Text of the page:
Advanced cancer and concomitant dementia: access to specialized palliative care, emergency room, hospital care, and place of death

BACKGROUND Dementia and advanced cancer are complex, life-limiting conditions that benefit from specialized palliative care (SPC) interventions at the end of life. The objective was to study possible differences in care for patients with concomitant advanced cancer and dementia (CA-DEM) or cancer only (CA) regarding access to SPC, acute hospital care, and place of death.
MATERIALS AND METHODS A retrospective observational registry study on health care consumption data from the Stockholm Regional Council involving logistic regression analyses of age, sex, living arrangements, comorbidities, dementia diagnosis, and socio-economic status.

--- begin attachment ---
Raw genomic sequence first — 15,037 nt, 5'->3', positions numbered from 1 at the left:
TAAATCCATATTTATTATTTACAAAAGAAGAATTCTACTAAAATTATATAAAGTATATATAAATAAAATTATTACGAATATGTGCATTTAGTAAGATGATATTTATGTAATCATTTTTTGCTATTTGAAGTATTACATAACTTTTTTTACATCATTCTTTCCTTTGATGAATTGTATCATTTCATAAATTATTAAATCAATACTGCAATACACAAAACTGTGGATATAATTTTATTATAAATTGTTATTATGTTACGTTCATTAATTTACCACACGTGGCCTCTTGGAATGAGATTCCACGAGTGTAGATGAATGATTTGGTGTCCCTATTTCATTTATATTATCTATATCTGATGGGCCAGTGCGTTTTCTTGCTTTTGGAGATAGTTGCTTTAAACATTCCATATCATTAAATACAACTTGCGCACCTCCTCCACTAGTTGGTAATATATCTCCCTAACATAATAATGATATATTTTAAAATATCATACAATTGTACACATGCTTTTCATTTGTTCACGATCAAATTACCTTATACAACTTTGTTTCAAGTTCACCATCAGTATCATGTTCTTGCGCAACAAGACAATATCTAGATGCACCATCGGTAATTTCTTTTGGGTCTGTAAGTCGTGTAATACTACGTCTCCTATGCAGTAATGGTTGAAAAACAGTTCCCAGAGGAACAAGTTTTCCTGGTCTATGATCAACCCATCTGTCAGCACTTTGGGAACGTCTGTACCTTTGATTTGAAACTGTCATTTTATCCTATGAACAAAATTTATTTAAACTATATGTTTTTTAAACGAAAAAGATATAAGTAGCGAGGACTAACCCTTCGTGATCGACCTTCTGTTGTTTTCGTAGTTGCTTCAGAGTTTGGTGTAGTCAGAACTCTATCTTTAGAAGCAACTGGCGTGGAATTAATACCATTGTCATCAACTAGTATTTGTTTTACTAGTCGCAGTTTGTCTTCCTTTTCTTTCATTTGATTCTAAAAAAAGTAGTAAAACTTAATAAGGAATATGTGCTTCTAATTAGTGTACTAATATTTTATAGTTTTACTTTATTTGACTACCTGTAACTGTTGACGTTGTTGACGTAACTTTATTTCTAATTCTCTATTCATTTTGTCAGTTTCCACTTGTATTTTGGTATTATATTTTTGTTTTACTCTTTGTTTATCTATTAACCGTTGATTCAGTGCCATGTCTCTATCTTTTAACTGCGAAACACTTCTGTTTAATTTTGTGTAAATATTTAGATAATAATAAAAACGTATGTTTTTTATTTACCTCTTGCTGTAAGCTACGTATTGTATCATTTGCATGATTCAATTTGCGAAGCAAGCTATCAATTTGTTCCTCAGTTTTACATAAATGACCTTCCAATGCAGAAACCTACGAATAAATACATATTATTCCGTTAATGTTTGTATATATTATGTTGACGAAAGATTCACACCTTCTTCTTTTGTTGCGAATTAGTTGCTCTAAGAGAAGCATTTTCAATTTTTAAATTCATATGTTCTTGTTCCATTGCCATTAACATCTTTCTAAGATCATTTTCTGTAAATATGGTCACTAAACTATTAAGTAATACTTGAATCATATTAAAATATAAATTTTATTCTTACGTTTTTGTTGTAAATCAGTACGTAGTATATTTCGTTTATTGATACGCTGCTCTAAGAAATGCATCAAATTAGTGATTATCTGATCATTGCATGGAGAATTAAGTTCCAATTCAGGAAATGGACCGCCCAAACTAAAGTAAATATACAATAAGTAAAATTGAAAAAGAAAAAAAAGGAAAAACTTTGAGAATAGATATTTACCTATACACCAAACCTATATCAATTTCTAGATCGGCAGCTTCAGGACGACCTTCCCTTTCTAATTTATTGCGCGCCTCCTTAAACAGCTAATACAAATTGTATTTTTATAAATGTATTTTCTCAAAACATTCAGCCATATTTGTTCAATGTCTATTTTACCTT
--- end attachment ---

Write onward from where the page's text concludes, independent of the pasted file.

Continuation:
RESULTS Of the 12,667 persons aged ≥65 years who died from advanced cancer between 2015 and 2019, 605 had concomitant dementia. Of these, 76% of patients with CA and 42% of patients with CA-DEM had access to SPC ( p<.0001 there="" were="" more="" admissions="" to="" palliative="" care="" for="" persons="" not="" living="" in="" nursing="" homes="" p="" women="" socioeconomically="" privileged="" patients="" those="" with="" fewer="" comorbidities="" and="" younger="" access="" spc="" reduced="" er="" visits="" hospitalizations="" acute="" hospital="" deaths="" ca="" whereas="" only="" the="" ca-dem="" group.=""> CONCLUSIONS The probability of being admitted to SPC was lower in cancer patients with known dementia. Access to SPC reduced emergency room visits and acute admissions to hospitals for the whole group, and hospital deaths both for CA and CA-DEM.

as reported in: Acta Oncol. 2022 Apr 12 1-7 [Epub ahead of print]